Located at the top of Castle Hill in the picturesque Castle District of Buda, the Royal Palace was first inhabited by King Béla in the 13th century who, after the Mongol invasion, turned it into a fortified stronghold against further attack. Over the next 700 years it was the residence of many royal figures. The strategic location of Budapest, situated in the heart of Europe and straddling the Danube, offered whoever controlled the city a defensive position and potential control of the main waterway. This led to repeated invasions, followed by rebuilding in the style of the period. The castle has a mixture of architectural styles, ranging from Gothic to Baroque. Today it is the country's most important cultural centre housing numerous museums and the majority of the buildings are historical monuments. The Budapest History Museum contains an exhibition explaining the history of the city as well as archaeological remains of the palace. Also within the palace complex are the Hungarian National Gallery, the National Library and the Ludwig Museum.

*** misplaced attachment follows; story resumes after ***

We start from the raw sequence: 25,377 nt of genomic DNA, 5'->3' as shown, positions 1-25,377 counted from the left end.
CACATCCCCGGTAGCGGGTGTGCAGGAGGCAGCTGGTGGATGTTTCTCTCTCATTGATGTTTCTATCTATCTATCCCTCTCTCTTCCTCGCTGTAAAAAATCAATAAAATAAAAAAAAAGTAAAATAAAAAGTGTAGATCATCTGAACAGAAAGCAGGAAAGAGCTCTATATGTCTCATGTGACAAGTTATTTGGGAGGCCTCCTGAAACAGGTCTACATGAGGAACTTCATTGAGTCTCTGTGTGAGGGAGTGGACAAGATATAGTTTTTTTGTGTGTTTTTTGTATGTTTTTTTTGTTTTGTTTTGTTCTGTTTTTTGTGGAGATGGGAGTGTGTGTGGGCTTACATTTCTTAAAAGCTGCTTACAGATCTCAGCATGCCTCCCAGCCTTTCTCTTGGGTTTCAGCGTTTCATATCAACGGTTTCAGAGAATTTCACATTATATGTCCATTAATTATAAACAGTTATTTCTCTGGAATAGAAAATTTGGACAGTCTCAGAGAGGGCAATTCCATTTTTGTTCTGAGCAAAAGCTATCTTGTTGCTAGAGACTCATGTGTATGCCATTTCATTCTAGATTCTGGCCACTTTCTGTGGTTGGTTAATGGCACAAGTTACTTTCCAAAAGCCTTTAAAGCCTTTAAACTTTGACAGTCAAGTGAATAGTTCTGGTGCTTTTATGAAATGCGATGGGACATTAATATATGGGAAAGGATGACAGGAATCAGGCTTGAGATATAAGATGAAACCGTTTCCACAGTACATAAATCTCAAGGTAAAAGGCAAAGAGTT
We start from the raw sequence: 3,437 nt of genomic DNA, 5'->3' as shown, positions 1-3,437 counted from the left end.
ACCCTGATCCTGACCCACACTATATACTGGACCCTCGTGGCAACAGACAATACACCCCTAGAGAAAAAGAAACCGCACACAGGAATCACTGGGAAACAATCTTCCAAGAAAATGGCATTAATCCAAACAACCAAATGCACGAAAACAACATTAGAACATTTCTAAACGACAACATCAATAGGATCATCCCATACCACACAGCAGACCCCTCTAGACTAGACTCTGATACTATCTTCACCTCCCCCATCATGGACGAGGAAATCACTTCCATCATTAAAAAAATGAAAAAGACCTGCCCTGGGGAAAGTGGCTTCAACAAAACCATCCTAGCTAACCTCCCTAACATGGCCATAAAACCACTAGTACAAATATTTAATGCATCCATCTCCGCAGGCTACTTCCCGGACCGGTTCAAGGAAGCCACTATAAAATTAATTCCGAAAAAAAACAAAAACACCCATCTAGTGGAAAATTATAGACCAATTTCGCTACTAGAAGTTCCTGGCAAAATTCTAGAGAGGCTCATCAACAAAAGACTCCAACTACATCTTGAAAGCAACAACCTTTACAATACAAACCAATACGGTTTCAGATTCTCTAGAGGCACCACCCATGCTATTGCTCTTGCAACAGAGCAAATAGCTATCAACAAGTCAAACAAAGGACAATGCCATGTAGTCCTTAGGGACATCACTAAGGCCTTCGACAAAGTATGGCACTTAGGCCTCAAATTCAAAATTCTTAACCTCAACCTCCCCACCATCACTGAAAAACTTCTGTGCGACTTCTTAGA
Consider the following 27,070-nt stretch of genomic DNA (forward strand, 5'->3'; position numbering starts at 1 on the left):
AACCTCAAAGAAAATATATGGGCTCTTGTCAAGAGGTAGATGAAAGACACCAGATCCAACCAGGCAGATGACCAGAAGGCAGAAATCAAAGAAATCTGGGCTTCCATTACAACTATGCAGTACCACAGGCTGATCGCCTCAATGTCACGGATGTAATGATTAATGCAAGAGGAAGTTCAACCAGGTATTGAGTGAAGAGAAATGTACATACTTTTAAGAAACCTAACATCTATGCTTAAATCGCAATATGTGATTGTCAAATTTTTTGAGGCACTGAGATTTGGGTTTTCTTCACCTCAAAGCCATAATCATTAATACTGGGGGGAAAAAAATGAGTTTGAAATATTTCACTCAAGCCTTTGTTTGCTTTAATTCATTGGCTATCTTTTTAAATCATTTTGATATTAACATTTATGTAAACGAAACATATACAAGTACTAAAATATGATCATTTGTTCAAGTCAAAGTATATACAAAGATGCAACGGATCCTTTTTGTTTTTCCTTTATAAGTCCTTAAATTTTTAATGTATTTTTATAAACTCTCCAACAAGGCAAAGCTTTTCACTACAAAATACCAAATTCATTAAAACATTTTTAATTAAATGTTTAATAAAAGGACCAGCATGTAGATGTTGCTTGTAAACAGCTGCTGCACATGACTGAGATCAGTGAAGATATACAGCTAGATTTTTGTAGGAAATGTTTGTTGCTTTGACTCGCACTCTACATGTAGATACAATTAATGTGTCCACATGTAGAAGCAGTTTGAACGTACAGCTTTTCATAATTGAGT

Address: 1 Szent, Gyï¿½gy tï¿½r
Telephone: +36 (0)1 375 7533
Transport: Tram 18 to Dï¿½zsa tï¿½r; bus 5, 16 or 78; Cable car (Siklï¿½) from Clark ï¿½dï¿½m tï¿½r; or Castle bus from Moszkvatï¿½r
Opening times: The Budapest History Museum is open daily from 10am to 6pm (1 March to 31 October) and 10am to 4pm (1 November to 28 February), except on Mondays. The Hungarian National Gallery and the Ludwig Museum are open daily from 10am to 6pm, except on Mondays.
Admission: Budapest History Museum HUF 1,500 (adult), HUF 750 (students/pensioners). Hungarian National Gallery: permanent exhibitions: HUF 1,200 per head, concessions available; temporary exhibitions vary in cost.